Developing Nations Challenge UN Climate Draft Texts
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Tough political issues are being put on the table for high-level consultations as differences of opinion between developing and developed nations continue to heat up.
China's chief climate change negotiator Su Wei warned, without mentioning names, that "some parties intend to kill the Kyoto Protocol and endanger international cooperation".
UN Secretary-General Ban Ki-moon and Danish hosts urged nations on Tuesday to make compromises and move forward toward an agreement on new UN pacts to mitigate climate change.
However, Wednesday did not start smoothly and there were a few showdowns before the general plenary session could proceed with heads of states and governments presenting national statements.
The draft documents for the two proposed outcomes of the United Nations Climate Change Conference or COP15 still contain options in brackets, clearly showing the divergent views among the nations.
The negotiations of the working group for the draft text of the Long-term Cooperative Action (LCA) under the UN Framework Convention on Climate Change (UNFCCC) started at midnight on Tuesday and continued till 7 am yesterday.
The US was able to add more brackets into the clause that spells out targets for developed countries to cut their greenhouse gas emissions.
According to the draft conclusion proposed by Michael Zammit Cutajar, the chair of the working group on LCA, the clauses for "long-term goal for financing" and "provision on trade measures" still remain blank, indicating that developed countries are unwilling to commit to helping developing countries adapt to and cope with the impacts of global warming.
During the plenary session, Su said he was disappointed that the working group had not resolved many thorny issues, reiterating that China firmly opposes any texts that weaken the Kyoto Protocol.
Before the general plenary session began, Danish Prime Minister Lars Lokke Rasmussen took the COP15 podium as its new president, after Connie Hedegaard resigned yesterday. She explained that "it is appropriate" for Rasmussen to coordinate with more than 115 heads of state and government leaders who had arrived and are still arriving.
Rasmussen announced at the opening of the high-level meeting that two texts based substantially on results from working groups will be presented at the high-level meetings in order to move the negotiations forward.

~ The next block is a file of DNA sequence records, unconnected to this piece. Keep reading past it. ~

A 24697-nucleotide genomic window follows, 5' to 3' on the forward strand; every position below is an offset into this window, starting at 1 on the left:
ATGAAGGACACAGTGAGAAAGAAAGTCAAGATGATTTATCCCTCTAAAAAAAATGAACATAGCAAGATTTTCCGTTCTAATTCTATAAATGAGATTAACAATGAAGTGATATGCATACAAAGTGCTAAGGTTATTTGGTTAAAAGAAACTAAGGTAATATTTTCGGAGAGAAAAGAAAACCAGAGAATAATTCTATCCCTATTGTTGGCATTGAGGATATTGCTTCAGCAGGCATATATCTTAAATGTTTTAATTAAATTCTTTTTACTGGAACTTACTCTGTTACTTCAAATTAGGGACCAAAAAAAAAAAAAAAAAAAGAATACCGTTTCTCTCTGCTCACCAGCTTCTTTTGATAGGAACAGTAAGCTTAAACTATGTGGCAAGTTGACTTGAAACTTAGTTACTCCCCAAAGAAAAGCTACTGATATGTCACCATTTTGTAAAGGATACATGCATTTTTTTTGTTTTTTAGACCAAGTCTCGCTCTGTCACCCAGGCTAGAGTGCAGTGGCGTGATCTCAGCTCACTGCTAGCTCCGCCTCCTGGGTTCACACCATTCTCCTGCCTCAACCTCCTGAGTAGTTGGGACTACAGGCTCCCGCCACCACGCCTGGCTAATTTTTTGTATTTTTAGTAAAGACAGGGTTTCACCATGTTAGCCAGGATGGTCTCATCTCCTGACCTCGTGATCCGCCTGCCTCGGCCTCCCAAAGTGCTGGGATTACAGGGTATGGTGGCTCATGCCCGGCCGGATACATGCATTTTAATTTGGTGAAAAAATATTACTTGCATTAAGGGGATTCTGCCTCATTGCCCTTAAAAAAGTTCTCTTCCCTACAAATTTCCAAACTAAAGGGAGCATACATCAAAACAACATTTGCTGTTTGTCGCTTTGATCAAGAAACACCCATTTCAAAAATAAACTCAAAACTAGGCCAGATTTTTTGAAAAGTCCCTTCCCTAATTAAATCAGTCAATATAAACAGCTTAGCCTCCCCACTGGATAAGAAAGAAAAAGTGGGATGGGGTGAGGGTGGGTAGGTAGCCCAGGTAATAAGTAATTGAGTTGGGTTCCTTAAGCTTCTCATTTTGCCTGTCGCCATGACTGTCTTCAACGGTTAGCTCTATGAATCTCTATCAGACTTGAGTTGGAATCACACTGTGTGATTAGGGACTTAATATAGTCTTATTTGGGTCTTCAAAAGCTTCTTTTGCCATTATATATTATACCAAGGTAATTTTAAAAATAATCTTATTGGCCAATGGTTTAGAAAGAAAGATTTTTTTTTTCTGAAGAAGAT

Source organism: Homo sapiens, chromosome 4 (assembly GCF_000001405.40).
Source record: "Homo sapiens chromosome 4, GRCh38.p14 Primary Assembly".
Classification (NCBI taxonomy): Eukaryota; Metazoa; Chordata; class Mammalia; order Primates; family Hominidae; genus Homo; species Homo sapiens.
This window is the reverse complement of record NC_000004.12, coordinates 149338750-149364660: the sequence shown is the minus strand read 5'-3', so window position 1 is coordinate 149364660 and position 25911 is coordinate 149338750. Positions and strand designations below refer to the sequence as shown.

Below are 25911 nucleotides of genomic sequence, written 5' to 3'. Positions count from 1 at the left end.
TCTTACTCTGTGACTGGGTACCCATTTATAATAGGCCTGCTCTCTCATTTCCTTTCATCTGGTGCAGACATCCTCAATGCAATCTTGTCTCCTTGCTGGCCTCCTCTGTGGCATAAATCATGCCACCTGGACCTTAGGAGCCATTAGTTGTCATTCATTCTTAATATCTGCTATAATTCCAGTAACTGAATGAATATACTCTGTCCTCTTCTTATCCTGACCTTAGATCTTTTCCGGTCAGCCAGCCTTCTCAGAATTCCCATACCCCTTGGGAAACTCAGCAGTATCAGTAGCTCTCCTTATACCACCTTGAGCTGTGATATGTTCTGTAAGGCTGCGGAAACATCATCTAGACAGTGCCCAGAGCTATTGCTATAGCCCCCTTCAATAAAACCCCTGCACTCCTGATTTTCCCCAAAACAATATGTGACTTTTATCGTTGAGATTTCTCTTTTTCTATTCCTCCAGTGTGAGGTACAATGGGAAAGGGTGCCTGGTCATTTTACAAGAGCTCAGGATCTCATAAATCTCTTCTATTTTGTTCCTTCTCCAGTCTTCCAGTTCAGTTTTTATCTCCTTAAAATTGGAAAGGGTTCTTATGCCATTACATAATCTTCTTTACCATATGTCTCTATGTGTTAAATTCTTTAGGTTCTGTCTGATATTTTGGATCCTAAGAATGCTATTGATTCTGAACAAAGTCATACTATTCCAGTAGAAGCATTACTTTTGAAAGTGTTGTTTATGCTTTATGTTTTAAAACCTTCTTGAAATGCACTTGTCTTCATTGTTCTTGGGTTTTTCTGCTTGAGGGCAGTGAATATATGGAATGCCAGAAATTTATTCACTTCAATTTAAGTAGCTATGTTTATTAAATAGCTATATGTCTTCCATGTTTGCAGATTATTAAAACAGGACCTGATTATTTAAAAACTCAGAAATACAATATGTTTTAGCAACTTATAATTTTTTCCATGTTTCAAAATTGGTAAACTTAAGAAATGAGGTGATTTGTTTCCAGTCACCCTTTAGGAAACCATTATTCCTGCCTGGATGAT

His announcement aroused suspicion from developing nations that there was a move to present new drafts, instead of continuing the draft texts upon which the working groups had been working almost round the clock.
Top negotiators from Brazil, South Africa, India and China urged the Danish prime minister to clarify the matter.
"It is a matter of good faith," said an Indian representative, adding that the nations must protect the "sanctity of our texts".
Su said developing countries would not accept "texts from the sky".
The Danish prime minister first evaded the request to clarify the situation, emphasizing that there was an urgent need to "start to move things forward". He said the presidency didn't intend to "put something from the top to bottom".
But the developing nations pressed him.
"We have agreed before this meeting to base our further negotiations on the outcome of working groups on LCA and KP (amendments to Kyoto Protocol)," Su said. "This is not a simple matter."
Su said developing countries were not obstructing proceedings but were opposing an "illegitimate move by some parties to put the texts to the presidency, and that would be obstructing the progress."
He said: "China came to Copenhagen with the clear purpose of implementing the Kyoto Protocol and the UN Framework Convention on Climate Change, in accordance with the Bali Road Map."
Su said the outcome of the working groups forms "the only legitimate base for the further work" to bring a successful outcome to the COP15.
The showdown ended with the Danish prime minister insisting: "We haven't presented a text from the presidency."
"Procedures will continue, based on reports of two working groups to move things forward," he said.
"Three years of effort have come down to three days of action," Ban said during the opening ceremony. "Let us not falter in the home stretch. No one will get everything they want in this negotiation."
(China Daily December 17, 2009)